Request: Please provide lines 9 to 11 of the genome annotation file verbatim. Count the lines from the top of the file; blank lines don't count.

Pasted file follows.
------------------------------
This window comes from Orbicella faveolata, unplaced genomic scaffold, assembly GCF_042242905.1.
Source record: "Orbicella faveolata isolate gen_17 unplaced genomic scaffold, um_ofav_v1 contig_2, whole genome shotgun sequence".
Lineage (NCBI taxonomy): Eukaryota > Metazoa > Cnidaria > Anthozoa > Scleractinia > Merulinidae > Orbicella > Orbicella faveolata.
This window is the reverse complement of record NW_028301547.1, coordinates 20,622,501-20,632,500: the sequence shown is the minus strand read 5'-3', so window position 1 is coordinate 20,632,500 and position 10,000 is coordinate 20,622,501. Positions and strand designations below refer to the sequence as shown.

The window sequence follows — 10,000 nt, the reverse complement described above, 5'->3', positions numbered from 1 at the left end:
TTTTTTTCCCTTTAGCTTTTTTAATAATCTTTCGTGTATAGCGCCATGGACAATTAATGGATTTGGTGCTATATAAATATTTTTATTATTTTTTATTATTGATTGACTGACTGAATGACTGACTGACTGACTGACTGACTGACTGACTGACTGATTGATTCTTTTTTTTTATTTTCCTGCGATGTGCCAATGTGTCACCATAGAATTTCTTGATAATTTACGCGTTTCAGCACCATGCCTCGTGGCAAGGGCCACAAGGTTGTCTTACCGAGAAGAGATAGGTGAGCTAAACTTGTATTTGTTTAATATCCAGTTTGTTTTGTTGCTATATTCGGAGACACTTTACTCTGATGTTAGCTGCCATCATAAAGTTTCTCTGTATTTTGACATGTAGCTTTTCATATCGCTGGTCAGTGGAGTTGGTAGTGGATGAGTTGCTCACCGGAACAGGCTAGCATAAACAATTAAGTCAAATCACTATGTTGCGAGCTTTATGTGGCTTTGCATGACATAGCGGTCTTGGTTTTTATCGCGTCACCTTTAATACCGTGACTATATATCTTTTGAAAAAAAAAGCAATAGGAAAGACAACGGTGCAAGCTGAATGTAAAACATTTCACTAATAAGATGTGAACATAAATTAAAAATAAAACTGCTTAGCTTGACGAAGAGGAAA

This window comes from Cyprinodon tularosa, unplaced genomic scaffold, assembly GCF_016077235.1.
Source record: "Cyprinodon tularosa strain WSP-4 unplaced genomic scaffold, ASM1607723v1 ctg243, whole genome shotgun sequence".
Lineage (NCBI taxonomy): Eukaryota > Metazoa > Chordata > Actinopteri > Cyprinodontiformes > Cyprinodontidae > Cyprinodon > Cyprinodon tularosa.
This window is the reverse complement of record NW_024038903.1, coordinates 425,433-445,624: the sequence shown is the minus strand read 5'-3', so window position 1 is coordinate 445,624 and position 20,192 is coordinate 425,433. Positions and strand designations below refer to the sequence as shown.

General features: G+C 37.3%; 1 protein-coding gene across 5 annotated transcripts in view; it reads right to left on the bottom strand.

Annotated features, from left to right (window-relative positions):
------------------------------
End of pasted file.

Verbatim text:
Lineage (NCBI taxonomy): Eukaryota > Metazoa > Chordata > Actinopteri > Cyprinodontiformes > Cyprinodontidae > Cyprinodon > Cyprinodon tularosa.
This window is the reverse complement of record NW_024038903.1, coordinates 425,433-445,624: the sequence shown is the minus strand read 5'-3', so window position 1 is coordinate 445,624 and position 20,192 is coordinate 425,433. Positions and strand designations below refer to the sequence as shown.

General features: G+C 37.3%; 1 protein-coding gene across 5 annotated transcripts in view; it reads right to left on the bottom strand.